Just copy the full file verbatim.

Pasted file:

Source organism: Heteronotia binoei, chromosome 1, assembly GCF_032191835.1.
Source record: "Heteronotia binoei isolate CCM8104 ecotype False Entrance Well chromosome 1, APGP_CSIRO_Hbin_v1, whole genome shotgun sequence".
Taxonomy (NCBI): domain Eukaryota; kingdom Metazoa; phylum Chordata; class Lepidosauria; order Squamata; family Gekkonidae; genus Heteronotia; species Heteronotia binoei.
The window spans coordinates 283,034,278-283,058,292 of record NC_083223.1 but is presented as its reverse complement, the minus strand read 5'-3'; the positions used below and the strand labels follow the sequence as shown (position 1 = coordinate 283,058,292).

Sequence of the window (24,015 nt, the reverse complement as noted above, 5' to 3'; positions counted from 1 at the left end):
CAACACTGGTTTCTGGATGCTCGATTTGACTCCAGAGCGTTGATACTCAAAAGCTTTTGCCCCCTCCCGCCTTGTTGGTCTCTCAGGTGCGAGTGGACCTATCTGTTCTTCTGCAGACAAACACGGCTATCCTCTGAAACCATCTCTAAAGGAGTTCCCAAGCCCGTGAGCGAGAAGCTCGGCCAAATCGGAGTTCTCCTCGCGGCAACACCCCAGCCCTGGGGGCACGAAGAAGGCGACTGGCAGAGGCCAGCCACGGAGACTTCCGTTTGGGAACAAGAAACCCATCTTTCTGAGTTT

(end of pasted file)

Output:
Source organism: Heteronotia binoei, chromosome 1, assembly GCF_032191835.1.
Source record: "Heteronotia binoei isolate CCM8104 ecotype False Entrance Well chromosome 1, APGP_CSIRO_Hbin_v1, whole genome shotgun sequence".
Taxonomy (NCBI): domain Eukaryota; kingdom Metazoa; phylum Chordata; class Lepidosauria; order Squamata; family Gekkonidae; genus Heteronotia; species Heteronotia binoei.
The window spans coordinates 283,034,278-283,058,292 of record NC_083223.1 but is presented as its reverse complement, the minus strand read 5'-3'; the positions used below and the strand labels follow the sequence as shown (position 1 = coordinate 283,058,292).

Sequence of the window (24,015 nt, the reverse complement as noted above, 5' to 3'; positions counted from 1 at the left end):
CAACACTGGTTTCTGGATGCTCGATTTGACTCCAGAGCGTTGATACTCAAAAGCTTTTGCCCCCTCCCGCCTTGTTGGTCTCTCAGGTGCGAGTGGACCTATCTGTTCTTCTGCAGACAAACACGGCTATCCTCTGAAACCATCTCTAAAGGAGTTCCCAAGCCCGTGAGCGAGAAGCTCGGCCAAATCGGAGTTCTCCTCGCGGCAACACCCCAGCCCTGGGGGCACGAAGAAGGCGACTGGCAGAGGCCAGCCACGGAGACTTCCGTTTGGGAACAAGAAACCCATCTTTCTGAGTTT